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Old 02-05-2012, 10:51 PM
 
Location: Canada
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I was wondering if anyone here knew much about public feelings on the subject of the Monarchy in the Carribean Commonwealth realms where Queen Elizabeth is the head of state. In Jamaica, for example, is there a big movement to become a republic as there is in Australia? Are people more apathetic about the Monarchy as they are in Canada, valuing it as a constitutional check and link to the country's heritage, but for the most part not giving it very much thought? Or is it more like the UK, with some abolitionists, but for the most part people paying alot of attention to Royals as celebrities, and caring alot about the institution? I'm just curious as to general ideas regarding the institution in the various nations, and if sentiment differs at all between them.
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Old 02-05-2012, 10:54 PM
 
Location: Leeds, UK
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There was a survey conducted in Jamaica which discovered that the majority would rather be under British rule again.. and whenever the Queen visits places like Jamaica the residents always appear to be very happy and 'oh come over here please!!!'..

Still, the Jamaican government is actually going to become a republic regardless of what they want/
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Old 02-06-2012, 07:16 AM
 
Location: The western periphery of Terra Australis
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Did not know Jamaica was not a republic yet, interesting.
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Old 02-06-2012, 07:28 AM
 
Location: Springfield, Ohio
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There's still alot of respect for the monarchy in Barbados as well...I doubt they would be willing to get rid of it anytime soon, either.
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Old 02-06-2012, 08:06 AM
 
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Many islands are still British Overseas Territories like Anguilla, Cayman islands, turks and caicos, the British Virgin island and Montserrat. It will be interesting if any of these island will become independent, though I doubt Montserrat will ever become independent due to them losing most of their population.

Dominica, Trinidad and Tobago, Guyana (considered a Caribbean nation) are already Republics.

Jamaica is pushing to be a republic, they want it to happen by their 50th anniversary of Independence, which is later this year.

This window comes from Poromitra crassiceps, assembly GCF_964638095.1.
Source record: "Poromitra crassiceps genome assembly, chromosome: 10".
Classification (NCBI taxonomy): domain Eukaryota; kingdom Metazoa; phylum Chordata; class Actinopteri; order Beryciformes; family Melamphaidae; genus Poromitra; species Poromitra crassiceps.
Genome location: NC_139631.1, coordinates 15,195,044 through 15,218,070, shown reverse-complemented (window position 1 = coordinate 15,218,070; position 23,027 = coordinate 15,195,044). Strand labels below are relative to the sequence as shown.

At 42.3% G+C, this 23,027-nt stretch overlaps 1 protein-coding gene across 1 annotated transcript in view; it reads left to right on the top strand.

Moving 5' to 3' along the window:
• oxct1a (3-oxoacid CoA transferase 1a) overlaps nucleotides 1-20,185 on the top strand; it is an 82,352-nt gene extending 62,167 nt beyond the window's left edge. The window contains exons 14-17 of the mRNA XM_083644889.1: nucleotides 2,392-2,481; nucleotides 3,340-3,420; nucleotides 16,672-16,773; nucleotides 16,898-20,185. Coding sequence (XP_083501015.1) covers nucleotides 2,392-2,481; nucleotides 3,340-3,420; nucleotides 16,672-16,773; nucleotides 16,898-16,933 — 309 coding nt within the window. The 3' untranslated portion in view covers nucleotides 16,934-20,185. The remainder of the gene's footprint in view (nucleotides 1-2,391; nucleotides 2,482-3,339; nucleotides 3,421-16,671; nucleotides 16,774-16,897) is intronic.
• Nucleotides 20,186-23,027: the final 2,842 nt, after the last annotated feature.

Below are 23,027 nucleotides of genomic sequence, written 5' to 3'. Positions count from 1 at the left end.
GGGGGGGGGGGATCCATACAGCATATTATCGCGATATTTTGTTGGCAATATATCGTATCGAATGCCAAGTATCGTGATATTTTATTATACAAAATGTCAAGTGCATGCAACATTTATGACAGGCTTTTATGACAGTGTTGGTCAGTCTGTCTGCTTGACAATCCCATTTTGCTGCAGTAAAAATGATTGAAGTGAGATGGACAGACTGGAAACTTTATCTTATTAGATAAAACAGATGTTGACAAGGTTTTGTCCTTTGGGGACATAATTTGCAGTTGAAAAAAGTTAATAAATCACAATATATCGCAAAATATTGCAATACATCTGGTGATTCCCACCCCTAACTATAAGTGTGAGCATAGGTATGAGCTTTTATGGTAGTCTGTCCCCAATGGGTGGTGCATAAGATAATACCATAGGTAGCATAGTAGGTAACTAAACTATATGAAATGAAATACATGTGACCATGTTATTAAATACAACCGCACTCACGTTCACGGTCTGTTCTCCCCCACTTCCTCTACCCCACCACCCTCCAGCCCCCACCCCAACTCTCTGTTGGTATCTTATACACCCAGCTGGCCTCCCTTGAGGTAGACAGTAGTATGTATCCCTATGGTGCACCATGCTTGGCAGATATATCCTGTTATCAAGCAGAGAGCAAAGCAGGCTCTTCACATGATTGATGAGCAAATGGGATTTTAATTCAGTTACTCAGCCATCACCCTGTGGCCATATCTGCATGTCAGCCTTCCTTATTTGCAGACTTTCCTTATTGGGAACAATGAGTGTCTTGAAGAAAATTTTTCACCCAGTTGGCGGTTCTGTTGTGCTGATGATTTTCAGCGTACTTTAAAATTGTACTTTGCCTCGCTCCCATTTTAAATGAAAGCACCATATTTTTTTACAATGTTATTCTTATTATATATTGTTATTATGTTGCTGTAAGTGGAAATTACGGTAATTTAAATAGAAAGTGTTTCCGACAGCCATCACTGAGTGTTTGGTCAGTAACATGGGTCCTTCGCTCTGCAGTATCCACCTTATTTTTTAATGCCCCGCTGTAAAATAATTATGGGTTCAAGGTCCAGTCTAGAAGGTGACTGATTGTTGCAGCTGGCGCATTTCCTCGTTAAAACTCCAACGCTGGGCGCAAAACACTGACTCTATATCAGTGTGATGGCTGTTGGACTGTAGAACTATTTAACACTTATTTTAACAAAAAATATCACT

Barbados is interesting, there have been talks about becoming a republic. Mostly the younger generation is in favour for the replubic, but there are still a lot of people that think that Barbados will go to hell in a hand basket if it gives up the monarchy. Barbados may push for a republic after QEII, but I won't hold my breathe, they still hold that "Little England" attitude.

I'm not sure how the other islands feel individually, but collectively a lot of people thoughout the Caribbean think that "we" should sever the ties.
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Old 02-06-2012, 08:10 AM
 
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Countries like Sweden and Netherlands still have a monarchy, and it doesn't seem to bother enough people there to make any ripples.
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Old 02-06-2012, 08:16 AM
 
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Quote:
Originally Posted by Trimac20 View Post
Did not know Jamaica was not a republic yet, interesting.
I know, me to. But I found this:
Jamaica to become a republic, prime minister pledges | World news | guardian.co.uk

Also from the same article:
The move reflects an accelerating drift towards republicanism among Commonwealth Caribbean countries. Guyana and Trinidad and Tobago have both dropped the Queen as head of state, while opting to remain in the Commonwealth.

So I guess you can drop Liz, but still be in the commonwealth (a la Grenada and Trinidad)
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Old 02-06-2012, 08:17 AM
 
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Quote:
Originally Posted by CowanStern View Post
Countries like Sweden and Netherlands still have a monarchy, and it doesn't seem to bother enough people there to make any ripples.
But they're not in the Caribbean are they.. which is the point of this thread.
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Old 02-06-2012, 08:30 AM
 
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Quote:
Originally Posted by minibrings View Post
I know, me to. But I found this:
Jamaica to become a republic, prime minister pledges | World news | guardian.co.uk

Also from the same article:
The move reflects an accelerating drift towards republicanism among Commonwealth Caribbean countries. Guyana and Trinidad and Tobago have both dropped the Queen as head of state, while opting to remain in the Commonwealth.

So I guess you can drop Liz, but still be in the commonwealth (a la Grenada and Trinidad)
The Majority of countries in the commonwealth are Republics.
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Old 02-06-2012, 12:41 PM
 
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Quote:
Originally Posted by minibrings View Post
But they're not in the Caribbean are they.. which is the point of this thread.
Aruba, Bonaire, half of St. Maarten and Curacao are Dutch.
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